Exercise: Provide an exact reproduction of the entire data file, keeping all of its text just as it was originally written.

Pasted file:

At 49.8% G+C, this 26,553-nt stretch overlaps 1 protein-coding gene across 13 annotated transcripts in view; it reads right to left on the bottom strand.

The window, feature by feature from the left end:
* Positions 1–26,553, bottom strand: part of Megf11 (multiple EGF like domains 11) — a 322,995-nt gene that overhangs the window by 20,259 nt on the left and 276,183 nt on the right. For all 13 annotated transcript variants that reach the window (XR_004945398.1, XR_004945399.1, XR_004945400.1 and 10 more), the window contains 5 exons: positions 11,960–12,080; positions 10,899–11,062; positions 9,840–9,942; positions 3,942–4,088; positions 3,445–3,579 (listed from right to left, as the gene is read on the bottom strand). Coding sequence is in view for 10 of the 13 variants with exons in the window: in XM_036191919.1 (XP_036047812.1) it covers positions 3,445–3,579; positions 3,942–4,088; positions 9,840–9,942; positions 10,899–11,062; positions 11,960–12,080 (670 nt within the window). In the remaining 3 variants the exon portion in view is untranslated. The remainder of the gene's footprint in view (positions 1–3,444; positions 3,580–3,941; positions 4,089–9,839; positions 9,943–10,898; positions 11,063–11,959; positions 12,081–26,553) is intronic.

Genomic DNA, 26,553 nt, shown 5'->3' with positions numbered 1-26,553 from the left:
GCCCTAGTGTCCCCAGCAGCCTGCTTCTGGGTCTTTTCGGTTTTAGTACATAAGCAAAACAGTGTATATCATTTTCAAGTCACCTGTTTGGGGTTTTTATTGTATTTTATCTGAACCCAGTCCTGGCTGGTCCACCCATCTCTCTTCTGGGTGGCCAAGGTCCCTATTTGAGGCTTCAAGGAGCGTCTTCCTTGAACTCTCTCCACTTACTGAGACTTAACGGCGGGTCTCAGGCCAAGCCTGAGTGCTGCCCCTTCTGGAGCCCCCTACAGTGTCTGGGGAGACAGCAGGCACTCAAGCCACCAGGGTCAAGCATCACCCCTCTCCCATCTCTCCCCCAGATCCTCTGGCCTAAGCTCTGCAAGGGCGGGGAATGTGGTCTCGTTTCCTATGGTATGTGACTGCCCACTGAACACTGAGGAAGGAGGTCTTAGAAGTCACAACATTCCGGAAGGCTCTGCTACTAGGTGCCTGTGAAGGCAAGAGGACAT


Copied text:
At 49.8% G+C, this 26,553-nt stretch overlaps 1 protein-coding gene across 13 annotated transcripts in view; it reads right to left on the bottom strand.

The window, feature by feature from the left end:
* Positions 1–26,553, bottom strand: part of Megf11 (multiple EGF like domains 11) — a 322,995-nt gene that overhangs the window by 20,259 nt on the left and 276,183 nt on the right. For all 13 annotated transcript variants that reach the window (XR_004945398.1, XR_004945399.1, XR_004945400.1 and 10 more), the window contains 5 exons: positions 11,960–12,080; positions 10,899–11,062; positions 9,840–9,942; positions 3,942–4,088; positions 3,445–3,579 (listed from right to left, as the gene is read on the bottom strand). Coding sequence is in view for 10 of the 13 variants with exons in the window: in XM_036191919.1 (XP_036047812.1) it covers positions 3,445–3,579; positions 3,942–4,088; positions 9,840–9,942; positions 10,899–11,062; positions 11,960–12,080 (670 nt within the window). In the remaining 3 variants the exon portion in view is untranslated. The remainder of the gene's footprint in view (positions 1–3,444; positions 3,580–3,941; positions 4,089–9,839; positions 9,943–10,898; positions 11,063–11,959; positions 12,081–26,553) is intronic.

Genomic DNA, 26,553 nt, shown 5'->3' with positions numbered 1-26,553 from the left:
GCCCTAGTGTCCCCAGCAGCCTGCTTCTGGGTCTTTTCGGTTTTAGTACATAAGCAAAACAGTGTATATCATTTTCAAGTCACCTGTTTGGGGTTTTTATTGTATTTTATCTGAACCCAGTCCTGGCTGGTCCACCCATCTCTCTTCTGGGTGGCCAAGGTCCCTATTTGAGGCTTCAAGGAGCGTCTTCCTTGAACTCTCTCCACTTACTGAGACTTAACGGCGGGTCTCAGGCCAAGCCTGAGTGCTGCCCCTTCTGGAGCCCCCTACAGTGTCTGGGGAGACAGCAGGCACTCAAGCCACCAGGGTCAAGCATCACCCCTCTCCCATCTCTCCCCCAGATCCTCTGGCCTAAGCTCTGCAAGGGCGGGGAATGTGGTCTCGTTTCCTATGGTATGTGACTGCCCACTGAACACTGAGGAAGGAGGTCTTAGAAGTCACAACATTCCGGAAGGCTCTGCTACTAGGTGCCTGTGAAGGCAAGAGGACAT